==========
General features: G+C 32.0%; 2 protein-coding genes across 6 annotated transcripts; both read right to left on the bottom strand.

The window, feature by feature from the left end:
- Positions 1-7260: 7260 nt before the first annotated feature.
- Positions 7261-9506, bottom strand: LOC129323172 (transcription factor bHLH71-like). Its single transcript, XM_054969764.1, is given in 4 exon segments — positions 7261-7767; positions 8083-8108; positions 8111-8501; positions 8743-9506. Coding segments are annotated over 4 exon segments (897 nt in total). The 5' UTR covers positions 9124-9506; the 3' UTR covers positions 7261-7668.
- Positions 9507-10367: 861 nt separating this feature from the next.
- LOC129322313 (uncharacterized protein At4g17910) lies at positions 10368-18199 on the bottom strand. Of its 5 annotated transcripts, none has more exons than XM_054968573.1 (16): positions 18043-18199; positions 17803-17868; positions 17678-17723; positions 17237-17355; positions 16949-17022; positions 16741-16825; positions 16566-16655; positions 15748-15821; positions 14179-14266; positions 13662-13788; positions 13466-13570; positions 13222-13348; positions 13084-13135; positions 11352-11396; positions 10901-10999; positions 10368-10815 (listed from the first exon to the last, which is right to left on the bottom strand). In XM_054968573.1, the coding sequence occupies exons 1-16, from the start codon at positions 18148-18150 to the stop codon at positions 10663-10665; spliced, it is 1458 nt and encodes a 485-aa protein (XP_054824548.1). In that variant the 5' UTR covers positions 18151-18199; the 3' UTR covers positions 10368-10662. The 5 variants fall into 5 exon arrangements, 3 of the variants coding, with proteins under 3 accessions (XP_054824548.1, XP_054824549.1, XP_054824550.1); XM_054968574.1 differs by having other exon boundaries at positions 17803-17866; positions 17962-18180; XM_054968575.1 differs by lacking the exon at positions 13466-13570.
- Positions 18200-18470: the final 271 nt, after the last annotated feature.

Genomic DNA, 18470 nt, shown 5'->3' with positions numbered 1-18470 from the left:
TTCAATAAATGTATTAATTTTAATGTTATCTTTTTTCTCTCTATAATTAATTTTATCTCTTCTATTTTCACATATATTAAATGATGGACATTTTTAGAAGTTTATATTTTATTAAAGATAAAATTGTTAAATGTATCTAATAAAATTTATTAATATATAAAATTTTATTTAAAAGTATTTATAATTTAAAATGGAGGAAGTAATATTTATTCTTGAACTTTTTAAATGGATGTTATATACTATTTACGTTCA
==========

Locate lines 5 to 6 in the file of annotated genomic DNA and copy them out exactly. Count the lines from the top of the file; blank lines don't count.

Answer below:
- Positions 9507-10367: 861 nt separating this feature from the next.
- LOC129322313 (uncharacterized protein At4g17910) lies at positions 10368-18199 on the bottom strand. Of its 5 annotated transcripts, none has more exons than XM_054968573.1 (16): positions 18043-18199; positions 17803-17868; positions 17678-17723; positions 17237-17355; positions 16949-17022; positions 16741-16825; positions 16566-16655; positions 15748-15821; positions 14179-14266; positions 13662-13788; positions 13466-13570; positions 13222-13348; positions 13084-13135; positions 11352-11396; positions 10901-10999; positions 10368-10815 (listed from the first exon to the last, which is right to left on the bottom strand). In XM_054968573.1, the coding sequence occupies exons 1-16, from the start codon at positions 18148-18150 to the stop codon at positions 10663-10665; spliced, it is 1458 nt and encodes a 485-aa protein (XP_054824548.1). In that variant the 5' UTR covers positions 18151-18199; the 3' UTR covers positions 10368-10662. The 5 variants fall into 5 exon arrangements, 3 of the variants coding, with proteins under 3 accessions (XP_054824548.1, XP_054824549.1, XP_054824550.1); XM_054968574.1 differs by having other exon boundaries at positions 17803-17866; positions 17962-18180; XM_054968575.1 differs by lacking the exon at positions 13466-13570.